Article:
There’s been a lot of talk about why it’s so hard to date in Seattle. It’s been the topic of blogs, twitter conversations, and many happy hours with friends. I’ve been single for the past year, and while I probably shouldn’t have been dating, I was – and experiencing disaster after disaster. I kept asking my friends what I was doing wrong – and why I wasn’t meeting the man of my dreams.
Turns out, I probably wasn’t looking hard enough. Thanks to an email thread that started at work today, I was inspired to actually crunch the numbers on actually how many men in Seattle might even qualify as the man of my dreams – let alone be compatible with me. I started by considering how many men there are in Seattle between the ages of 30 and 40. According to Seattle.gov, that number is around 100,000. Then I considered how many were white (feel free to call me racist in the comments) and how many are not gay or bisexual. Based on recent census data, about 69.5% of Seattle residents identify themselves as caucasian, and in 2006 a study revealed approximately 12.5% of Seattle residents were gay, lesbian or bi.
Of course, I have a few other deal breakers; he has to have a college degree – which only 37 percent of people in this age group in Seattle have according to census data – and he can’t want kids – which another recent study showed that about 80% of men do. He also can’t be overweight, let alone obese – which 50% of men are based on national averages.
Finally, he needs to be available, as in, not dating (or married to) someone else. That leaves me with an estimated 20% of men at any given time. Also, I’d like to avoid the drama of someone who has been married or is divorced, which leaves me with only about half (53.4%) of these men.
So when we break it down, starting with all 100,000 men in Seattle, this is what it looks like:
100,000 * .695 * .875 * .37 * .20 * .50 * .2 * .534 = …
Of course, Seattle is a relatively small city, and based on my preferences, I might run into one of these men at a meetup or while getting coffee. But that’s leaving chance to….well, chance. I have a very specific set of preferences, which, interestingly enough, align with the algorithms that online dating uses. In fact, crunching these numbers made me realize I’ve been using sites like OKCupid all wrong for the past year. I haven’t been giving the algorithm the data it needs to match me up based on this preferences.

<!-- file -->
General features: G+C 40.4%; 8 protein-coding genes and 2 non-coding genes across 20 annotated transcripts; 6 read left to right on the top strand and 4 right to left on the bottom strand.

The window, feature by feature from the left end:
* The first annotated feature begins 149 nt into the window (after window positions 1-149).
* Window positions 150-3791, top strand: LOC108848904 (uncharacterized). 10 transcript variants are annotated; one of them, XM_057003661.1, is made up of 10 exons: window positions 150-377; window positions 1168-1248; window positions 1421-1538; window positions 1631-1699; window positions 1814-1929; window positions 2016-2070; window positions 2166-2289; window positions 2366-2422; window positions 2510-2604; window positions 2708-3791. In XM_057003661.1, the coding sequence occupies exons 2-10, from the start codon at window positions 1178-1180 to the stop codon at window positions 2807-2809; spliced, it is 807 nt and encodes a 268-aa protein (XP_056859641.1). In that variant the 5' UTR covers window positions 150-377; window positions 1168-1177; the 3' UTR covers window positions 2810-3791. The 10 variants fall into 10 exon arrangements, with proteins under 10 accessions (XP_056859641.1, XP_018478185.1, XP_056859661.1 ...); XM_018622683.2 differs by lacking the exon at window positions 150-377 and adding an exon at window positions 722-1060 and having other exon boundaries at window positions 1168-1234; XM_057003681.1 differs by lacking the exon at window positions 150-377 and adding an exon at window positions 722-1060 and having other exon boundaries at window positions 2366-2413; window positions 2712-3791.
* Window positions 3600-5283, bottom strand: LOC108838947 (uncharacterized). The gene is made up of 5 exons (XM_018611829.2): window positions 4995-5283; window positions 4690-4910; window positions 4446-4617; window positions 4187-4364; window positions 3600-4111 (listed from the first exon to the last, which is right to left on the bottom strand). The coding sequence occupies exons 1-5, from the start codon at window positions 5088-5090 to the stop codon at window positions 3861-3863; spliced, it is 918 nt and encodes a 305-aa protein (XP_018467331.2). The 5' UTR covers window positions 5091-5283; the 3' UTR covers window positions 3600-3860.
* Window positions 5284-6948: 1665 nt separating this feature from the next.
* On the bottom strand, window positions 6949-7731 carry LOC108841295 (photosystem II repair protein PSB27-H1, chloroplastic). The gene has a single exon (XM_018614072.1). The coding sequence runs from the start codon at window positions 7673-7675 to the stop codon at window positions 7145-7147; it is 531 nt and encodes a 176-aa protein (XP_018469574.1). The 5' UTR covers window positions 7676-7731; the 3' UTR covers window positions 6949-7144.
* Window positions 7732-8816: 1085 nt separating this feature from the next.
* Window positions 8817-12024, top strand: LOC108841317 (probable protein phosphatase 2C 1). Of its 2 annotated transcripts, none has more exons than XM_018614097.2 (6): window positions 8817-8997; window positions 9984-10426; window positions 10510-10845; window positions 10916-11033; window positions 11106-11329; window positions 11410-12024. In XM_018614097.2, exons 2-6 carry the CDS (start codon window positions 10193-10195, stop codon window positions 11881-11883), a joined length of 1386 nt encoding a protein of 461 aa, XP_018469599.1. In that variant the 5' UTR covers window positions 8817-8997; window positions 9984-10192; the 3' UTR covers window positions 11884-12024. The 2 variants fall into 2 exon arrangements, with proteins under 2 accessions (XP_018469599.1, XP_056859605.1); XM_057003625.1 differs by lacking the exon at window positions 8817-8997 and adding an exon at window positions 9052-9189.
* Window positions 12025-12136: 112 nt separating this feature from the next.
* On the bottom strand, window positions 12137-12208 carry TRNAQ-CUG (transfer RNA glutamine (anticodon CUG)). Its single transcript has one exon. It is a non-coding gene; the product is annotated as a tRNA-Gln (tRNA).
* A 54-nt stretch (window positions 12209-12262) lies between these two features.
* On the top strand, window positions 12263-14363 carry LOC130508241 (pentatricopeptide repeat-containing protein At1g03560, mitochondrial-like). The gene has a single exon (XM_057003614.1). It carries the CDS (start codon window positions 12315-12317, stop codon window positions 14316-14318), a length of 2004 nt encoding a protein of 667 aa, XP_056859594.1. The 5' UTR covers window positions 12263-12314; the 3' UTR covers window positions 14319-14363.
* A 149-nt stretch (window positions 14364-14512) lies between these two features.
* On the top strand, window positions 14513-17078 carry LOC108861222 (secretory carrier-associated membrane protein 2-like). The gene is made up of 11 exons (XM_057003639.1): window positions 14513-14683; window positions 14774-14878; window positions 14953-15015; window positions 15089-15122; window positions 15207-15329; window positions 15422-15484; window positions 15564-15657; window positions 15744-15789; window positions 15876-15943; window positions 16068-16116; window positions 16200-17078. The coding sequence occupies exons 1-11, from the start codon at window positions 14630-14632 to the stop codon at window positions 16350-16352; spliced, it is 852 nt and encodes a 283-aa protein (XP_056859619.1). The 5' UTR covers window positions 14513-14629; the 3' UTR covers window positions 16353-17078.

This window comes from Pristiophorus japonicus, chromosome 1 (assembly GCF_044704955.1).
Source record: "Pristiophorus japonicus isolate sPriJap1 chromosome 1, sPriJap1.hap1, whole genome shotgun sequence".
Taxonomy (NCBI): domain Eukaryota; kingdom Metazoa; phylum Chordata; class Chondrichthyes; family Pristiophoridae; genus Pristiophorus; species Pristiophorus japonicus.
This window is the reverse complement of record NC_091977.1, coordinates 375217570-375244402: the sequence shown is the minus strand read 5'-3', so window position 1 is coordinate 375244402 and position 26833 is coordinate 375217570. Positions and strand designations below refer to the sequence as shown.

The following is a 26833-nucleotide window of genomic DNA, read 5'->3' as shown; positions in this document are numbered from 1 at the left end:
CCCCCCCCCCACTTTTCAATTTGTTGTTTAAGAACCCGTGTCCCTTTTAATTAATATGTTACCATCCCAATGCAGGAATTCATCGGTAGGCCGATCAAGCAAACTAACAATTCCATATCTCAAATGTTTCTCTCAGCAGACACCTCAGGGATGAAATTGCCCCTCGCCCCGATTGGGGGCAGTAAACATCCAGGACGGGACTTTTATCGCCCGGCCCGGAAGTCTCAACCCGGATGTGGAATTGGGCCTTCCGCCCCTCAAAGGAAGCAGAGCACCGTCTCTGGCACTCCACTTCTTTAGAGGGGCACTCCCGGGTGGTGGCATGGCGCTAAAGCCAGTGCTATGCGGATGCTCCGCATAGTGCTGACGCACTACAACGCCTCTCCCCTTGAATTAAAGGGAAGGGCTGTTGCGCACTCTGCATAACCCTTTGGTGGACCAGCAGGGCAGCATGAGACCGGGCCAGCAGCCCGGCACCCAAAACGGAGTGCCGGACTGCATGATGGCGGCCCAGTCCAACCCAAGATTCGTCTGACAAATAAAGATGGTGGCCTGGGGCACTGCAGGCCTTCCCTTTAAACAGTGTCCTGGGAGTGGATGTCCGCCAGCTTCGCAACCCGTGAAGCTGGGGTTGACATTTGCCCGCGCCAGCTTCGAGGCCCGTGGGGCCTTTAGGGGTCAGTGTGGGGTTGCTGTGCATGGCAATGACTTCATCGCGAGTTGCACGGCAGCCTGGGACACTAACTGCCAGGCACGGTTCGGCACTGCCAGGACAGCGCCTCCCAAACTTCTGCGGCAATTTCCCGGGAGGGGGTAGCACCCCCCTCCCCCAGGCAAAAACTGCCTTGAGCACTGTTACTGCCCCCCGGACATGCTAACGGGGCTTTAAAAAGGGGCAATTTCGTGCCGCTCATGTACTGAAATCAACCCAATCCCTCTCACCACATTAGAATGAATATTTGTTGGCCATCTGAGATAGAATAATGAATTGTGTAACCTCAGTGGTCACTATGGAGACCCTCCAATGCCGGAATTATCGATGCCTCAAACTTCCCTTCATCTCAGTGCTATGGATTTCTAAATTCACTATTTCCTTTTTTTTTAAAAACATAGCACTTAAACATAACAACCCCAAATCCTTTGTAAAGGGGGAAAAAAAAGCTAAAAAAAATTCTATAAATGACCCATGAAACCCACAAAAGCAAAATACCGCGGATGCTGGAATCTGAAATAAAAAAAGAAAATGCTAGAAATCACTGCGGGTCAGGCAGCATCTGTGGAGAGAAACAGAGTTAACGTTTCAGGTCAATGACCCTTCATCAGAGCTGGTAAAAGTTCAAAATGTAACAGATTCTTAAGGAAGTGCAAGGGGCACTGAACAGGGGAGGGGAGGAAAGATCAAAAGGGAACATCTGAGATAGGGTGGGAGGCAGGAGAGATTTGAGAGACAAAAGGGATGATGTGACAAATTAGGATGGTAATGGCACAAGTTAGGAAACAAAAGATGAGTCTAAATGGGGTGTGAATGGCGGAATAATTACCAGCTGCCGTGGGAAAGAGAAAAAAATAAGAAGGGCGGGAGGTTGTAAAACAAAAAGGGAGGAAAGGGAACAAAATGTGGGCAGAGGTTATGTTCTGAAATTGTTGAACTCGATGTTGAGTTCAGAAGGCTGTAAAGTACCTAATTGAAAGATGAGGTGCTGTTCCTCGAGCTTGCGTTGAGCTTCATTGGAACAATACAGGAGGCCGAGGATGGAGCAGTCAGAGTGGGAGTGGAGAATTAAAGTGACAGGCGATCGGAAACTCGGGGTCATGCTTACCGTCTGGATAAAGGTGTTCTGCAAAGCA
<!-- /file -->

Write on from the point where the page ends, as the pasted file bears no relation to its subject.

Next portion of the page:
As someone who has personally used data to hack her own life, including into losing 40 pounds in less than a year, this shouldn’t have taken so long to realize. Of course, I hadn’t been so inspired to look at this way until today when I watched this TED talk by Amy Webb as she explained how she came up with this same equation – and then met the love of her life. (This blog was also inspired by my coworker, who took to task writing up the same algorithm based on data in San Francisco.)
Obviously, only having 204 men to choose from in Seattle sounds dire. It sounds like I need to be less picky; expand my options; move somewhere where there are more men than women. But the reality is by leveraging an algorithm, I’m more likely than ever to find that man of my dreams. The reality is I need to start taking a serious approach to online dating sites.
What do you think about these numbers? Is dating with data the right way to approach love? Share your thoughts in the comments or on Twitter!